SCRANTON, LACKAWANNA COUNTY (WBRE/WYOU) — Local healthcare workers joined forces with the community Thursday evening as they stood in solidarity to fight for a new contract.
Regional Hospital of Scranton staff and community members came out to support the workers with speeches and a candle-lit vigil.
The employees have been in negotiations with the owners of Regional for months and hoped the community’s support could help.
Following months of failed negotiations, Regional Hospital employees of Scranton wanted to make a statement with community support. They’re hoping this candlelight rally does the job.
“The issues that we currently have at Regional Hospital did not happen overnight. People like me who have worked for Regional Hospital for decades do not even make 15 dollars an hour,” said Dawn Kramer of materials management for Regional Hospital of Scranton.
The workers have been at the negotiating table with CHS, the owner of Regional, since the summer, they claim CHS promised to make an $80,000,000 investment in the Scranton community, but have not stuck to their word.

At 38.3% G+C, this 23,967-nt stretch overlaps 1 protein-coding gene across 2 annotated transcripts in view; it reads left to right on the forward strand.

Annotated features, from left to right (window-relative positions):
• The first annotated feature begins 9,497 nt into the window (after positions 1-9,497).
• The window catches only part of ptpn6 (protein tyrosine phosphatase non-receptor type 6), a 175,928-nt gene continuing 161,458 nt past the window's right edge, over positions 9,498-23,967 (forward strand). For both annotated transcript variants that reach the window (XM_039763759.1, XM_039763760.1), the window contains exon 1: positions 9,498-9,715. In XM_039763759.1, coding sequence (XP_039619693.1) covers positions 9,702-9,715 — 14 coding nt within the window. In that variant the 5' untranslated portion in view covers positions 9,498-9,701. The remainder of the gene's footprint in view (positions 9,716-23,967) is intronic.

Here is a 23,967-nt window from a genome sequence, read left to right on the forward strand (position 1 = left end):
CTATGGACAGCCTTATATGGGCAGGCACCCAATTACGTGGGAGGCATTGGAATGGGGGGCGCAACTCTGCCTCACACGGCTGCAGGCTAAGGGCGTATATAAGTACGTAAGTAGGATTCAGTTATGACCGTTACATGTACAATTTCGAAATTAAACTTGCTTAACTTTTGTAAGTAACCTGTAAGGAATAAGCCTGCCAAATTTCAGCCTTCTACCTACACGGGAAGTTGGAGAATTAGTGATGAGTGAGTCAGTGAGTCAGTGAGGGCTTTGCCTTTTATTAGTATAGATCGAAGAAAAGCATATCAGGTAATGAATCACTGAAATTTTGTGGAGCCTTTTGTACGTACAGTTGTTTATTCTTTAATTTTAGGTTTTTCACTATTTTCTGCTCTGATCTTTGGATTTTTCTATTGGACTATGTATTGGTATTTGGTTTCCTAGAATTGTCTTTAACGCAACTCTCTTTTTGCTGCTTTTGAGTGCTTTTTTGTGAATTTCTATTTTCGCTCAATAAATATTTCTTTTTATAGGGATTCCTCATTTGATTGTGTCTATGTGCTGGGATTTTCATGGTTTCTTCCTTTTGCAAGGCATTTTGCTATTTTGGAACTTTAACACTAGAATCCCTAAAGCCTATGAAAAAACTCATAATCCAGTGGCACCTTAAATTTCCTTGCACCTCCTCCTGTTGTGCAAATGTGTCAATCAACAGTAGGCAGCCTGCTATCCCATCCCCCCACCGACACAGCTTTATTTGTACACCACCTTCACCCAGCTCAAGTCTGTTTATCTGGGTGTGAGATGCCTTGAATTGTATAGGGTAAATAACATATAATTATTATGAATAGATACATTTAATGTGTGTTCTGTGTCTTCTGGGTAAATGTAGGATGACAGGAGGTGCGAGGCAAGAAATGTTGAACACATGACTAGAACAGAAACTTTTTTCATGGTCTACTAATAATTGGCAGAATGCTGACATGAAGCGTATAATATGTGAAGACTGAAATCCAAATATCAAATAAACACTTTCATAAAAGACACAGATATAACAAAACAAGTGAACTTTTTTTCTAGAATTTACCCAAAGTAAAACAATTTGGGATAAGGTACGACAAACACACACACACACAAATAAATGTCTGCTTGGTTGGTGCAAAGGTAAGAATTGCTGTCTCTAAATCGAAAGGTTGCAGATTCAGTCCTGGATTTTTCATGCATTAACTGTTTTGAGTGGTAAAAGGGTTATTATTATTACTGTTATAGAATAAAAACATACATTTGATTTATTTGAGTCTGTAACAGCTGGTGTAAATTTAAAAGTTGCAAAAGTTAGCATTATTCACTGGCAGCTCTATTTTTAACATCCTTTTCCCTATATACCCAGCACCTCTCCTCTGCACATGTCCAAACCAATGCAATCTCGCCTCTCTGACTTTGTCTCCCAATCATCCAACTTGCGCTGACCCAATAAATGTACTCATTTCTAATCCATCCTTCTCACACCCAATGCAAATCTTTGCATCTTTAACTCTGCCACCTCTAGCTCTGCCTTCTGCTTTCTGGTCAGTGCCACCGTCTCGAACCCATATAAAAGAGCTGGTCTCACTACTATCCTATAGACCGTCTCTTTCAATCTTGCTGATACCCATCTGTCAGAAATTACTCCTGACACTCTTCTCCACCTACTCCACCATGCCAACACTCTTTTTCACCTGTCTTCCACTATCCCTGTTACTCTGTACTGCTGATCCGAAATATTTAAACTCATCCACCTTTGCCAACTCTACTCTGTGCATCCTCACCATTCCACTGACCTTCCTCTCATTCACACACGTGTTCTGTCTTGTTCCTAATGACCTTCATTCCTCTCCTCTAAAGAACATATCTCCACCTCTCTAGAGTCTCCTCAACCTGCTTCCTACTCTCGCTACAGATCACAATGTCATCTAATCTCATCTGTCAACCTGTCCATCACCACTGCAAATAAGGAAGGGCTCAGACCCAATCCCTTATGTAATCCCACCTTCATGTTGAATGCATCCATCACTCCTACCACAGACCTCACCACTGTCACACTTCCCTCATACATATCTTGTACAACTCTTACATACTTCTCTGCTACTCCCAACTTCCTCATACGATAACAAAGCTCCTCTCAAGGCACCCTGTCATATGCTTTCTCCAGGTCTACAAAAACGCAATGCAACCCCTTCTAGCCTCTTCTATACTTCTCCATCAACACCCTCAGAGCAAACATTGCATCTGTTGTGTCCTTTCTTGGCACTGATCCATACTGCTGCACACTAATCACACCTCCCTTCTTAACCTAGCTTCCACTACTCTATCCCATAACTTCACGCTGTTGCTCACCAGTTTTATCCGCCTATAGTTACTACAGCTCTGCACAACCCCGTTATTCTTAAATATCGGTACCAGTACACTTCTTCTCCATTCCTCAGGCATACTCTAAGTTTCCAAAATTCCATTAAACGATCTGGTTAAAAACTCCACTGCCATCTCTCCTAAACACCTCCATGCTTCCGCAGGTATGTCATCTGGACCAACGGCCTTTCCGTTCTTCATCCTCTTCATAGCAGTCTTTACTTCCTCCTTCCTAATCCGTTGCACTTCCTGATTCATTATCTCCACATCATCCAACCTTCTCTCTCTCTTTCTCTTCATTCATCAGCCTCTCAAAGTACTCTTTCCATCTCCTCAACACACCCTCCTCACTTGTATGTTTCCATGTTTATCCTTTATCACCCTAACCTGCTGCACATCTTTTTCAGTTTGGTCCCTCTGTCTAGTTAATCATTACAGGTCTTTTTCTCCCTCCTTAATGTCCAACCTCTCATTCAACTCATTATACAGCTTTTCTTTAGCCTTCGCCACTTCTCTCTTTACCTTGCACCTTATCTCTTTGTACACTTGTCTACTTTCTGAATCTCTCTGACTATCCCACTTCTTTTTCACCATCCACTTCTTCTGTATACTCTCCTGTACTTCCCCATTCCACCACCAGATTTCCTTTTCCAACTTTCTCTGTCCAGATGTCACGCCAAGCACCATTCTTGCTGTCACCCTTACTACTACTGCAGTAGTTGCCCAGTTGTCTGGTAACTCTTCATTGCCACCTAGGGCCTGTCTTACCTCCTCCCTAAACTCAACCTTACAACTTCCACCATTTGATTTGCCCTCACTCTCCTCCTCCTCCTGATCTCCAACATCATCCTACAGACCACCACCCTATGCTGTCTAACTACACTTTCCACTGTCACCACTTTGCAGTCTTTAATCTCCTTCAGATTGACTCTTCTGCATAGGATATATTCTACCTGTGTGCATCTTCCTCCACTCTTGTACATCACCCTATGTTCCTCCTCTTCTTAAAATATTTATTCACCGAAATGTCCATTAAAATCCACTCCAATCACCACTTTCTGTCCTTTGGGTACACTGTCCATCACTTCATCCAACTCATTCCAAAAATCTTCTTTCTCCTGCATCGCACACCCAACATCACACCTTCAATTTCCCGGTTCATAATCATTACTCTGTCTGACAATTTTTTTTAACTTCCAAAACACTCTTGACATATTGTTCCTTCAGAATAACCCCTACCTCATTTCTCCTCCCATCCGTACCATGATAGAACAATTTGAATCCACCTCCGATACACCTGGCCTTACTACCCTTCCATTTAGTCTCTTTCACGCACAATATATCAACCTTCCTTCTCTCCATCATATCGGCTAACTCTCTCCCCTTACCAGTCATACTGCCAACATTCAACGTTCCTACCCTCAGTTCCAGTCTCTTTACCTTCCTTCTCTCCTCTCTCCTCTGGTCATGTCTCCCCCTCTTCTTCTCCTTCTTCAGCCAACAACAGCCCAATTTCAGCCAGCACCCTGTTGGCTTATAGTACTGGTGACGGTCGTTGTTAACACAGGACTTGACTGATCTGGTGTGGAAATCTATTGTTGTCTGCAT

“We decided that it is time to come out to the community, explain what the situation is, and hopefully come to some kind of agreement so we can move forward in these negotiations,” Regional Hospital of Scranton registered medical technologist Paula West.
Regional employees are also fighting for better pay, asking for a minimum wage of $15 an hour. Senator Marty Flynn took the stage in support of the healthcare workers.
“We have to start by fixing it by making you all get a living and fair wage,” said Senator Flynn.
Many employees like Corinne Cianfichi, occupational therapist for the Regional Hospital of Scranton, have worked here for decades and appreciate the support from the community.
“They think we are doing the right thing and they want us to stand up for them. It’s really important to have everybody involved and show the hospital that we really want more,” Cianfichi explained.
Cianfichi believes this demonstration proves their fighting for not only better working conditions but also their community.
“My three children were born here, I met my husband here, this hospital is everything to me. This has been me, I grew up here,” Cianfichi added.
“We’re here for our patients, our patients safety, and to work under the best conditions,” West said.
Regional employees say their next step is to get back to the negotiating table.